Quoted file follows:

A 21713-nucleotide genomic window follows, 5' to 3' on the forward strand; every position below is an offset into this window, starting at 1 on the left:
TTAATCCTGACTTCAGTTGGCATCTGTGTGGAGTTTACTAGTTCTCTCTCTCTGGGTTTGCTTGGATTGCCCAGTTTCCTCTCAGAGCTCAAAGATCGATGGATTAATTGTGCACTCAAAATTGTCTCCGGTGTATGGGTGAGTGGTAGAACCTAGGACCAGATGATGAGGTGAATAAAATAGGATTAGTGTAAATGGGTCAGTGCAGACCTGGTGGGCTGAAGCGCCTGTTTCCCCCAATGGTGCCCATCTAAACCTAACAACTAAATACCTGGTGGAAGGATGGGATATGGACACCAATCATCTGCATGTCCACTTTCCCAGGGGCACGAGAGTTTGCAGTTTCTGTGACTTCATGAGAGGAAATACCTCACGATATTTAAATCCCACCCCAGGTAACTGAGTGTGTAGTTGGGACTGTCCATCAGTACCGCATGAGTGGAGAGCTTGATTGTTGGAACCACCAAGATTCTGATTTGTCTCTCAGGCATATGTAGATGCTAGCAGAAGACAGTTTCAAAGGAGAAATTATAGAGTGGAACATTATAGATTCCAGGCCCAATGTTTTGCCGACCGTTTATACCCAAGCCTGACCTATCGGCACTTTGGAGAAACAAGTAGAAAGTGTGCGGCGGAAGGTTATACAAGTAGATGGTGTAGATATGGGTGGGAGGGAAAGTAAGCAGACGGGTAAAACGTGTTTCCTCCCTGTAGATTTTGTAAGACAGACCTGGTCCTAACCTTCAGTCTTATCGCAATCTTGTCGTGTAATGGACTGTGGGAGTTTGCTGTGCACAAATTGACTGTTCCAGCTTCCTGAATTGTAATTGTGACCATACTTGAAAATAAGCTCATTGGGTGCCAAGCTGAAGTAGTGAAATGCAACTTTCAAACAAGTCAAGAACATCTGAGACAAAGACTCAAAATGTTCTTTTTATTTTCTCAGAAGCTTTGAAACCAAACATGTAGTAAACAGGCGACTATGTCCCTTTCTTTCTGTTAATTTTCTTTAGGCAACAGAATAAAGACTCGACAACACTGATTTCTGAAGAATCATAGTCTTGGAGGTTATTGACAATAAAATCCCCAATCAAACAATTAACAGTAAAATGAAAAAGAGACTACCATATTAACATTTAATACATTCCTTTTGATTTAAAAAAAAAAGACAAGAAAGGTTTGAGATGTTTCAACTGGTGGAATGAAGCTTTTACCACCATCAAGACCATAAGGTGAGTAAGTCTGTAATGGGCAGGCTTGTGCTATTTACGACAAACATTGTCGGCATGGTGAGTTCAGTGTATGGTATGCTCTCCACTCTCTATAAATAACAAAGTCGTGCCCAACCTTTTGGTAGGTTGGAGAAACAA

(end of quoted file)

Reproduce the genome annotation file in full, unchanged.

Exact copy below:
A 21713-nucleotide genomic window follows, 5' to 3' on the forward strand; every position below is an offset into this window, starting at 1 on the left:
TTAATCCTGACTTCAGTTGGCATCTGTGTGGAGTTTACTAGTTCTCTCTCTCTGGGTTTGCTTGGATTGCCCAGTTTCCTCTCAGAGCTCAAAGATCGATGGATTAATTGTGCACTCAAAATTGTCTCCGGTGTATGGGTGAGTGGTAGAACCTAGGACCAGATGATGAGGTGAATAAAATAGGATTAGTGTAAATGGGTCAGTGCAGACCTGGTGGGCTGAAGCGCCTGTTTCCCCCAATGGTGCCCATCTAAACCTAACAACTAAATACCTGGTGGAAGGATGGGATATGGACACCAATCATCTGCATGTCCACTTTCCCAGGGGCACGAGAGTTTGCAGTTTCTGTGACTTCATGAGAGGAAATACCTCACGATATTTAAATCCCACCCCAGGTAACTGAGTGTGTAGTTGGGACTGTCCATCAGTACCGCATGAGTGGAGAGCTTGATTGTTGGAACCACCAAGATTCTGATTTGTCTCTCAGGCATATGTAGATGCTAGCAGAAGACAGTTTCAAAGGAGAAATTATAGAGTGGAACATTATAGATTCCAGGCCCAATGTTTTGCCGACCGTTTATACCCAAGCCTGACCTATCGGCACTTTGGAGAAACAAGTAGAAAGTGTGCGGCGGAAGGTTATACAAGTAGATGGTGTAGATATGGGTGGGAGGGAAAGTAAGCAGACGGGTAAAACGTGTTTCCTCCCTGTAGATTTTGTAAGACAGACCTGGTCCTAACCTTCAGTCTTATCGCAATCTTGTCGTGTAATGGACTGTGGGAGTTTGCTGTGCACAAATTGACTGTTCCAGCTTCCTGAATTGTAATTGTGACCATACTTGAAAATAAGCTCATTGGGTGCCAAGCTGAAGTAGTGAAATGCAACTTTCAAACAAGTCAAGAACATCTGAGACAAAGACTCAAAATGTTCTTTTTATTTTCTCAGAAGCTTTGAAACCAAACATGTAGTAAACAGGCGACTATGTCCCTTTCTTTCTGTTAATTTTCTTTAGGCAACAGAATAAAGACTCGACAACACTGATTTCTGAAGAATCATAGTCTTGGAGGTTATTGACAATAAAATCCCCAATCAAACAATTAACAGTAAAATGAAAAAGAGACTACCATATTAACATTTAATACATTCCTTTTGATTTAAAAAAAAAAGACAAGAAAGGTTTGAGATGTTTCAACTGGTGGAATGAAGCTTTTACCACCATCAAGACCATAAGGTGAGTAAGTCTGTAATGGGCAGGCTTGTGCTATTTACGACAAACATTGTCGGCATGGTGAGTTCAGTGTATGGTATGCTCTCCACTCTCTATAAATAACAAAGTCGTGCCCAACCTTTTGGTAGGTTGGAGAAACAA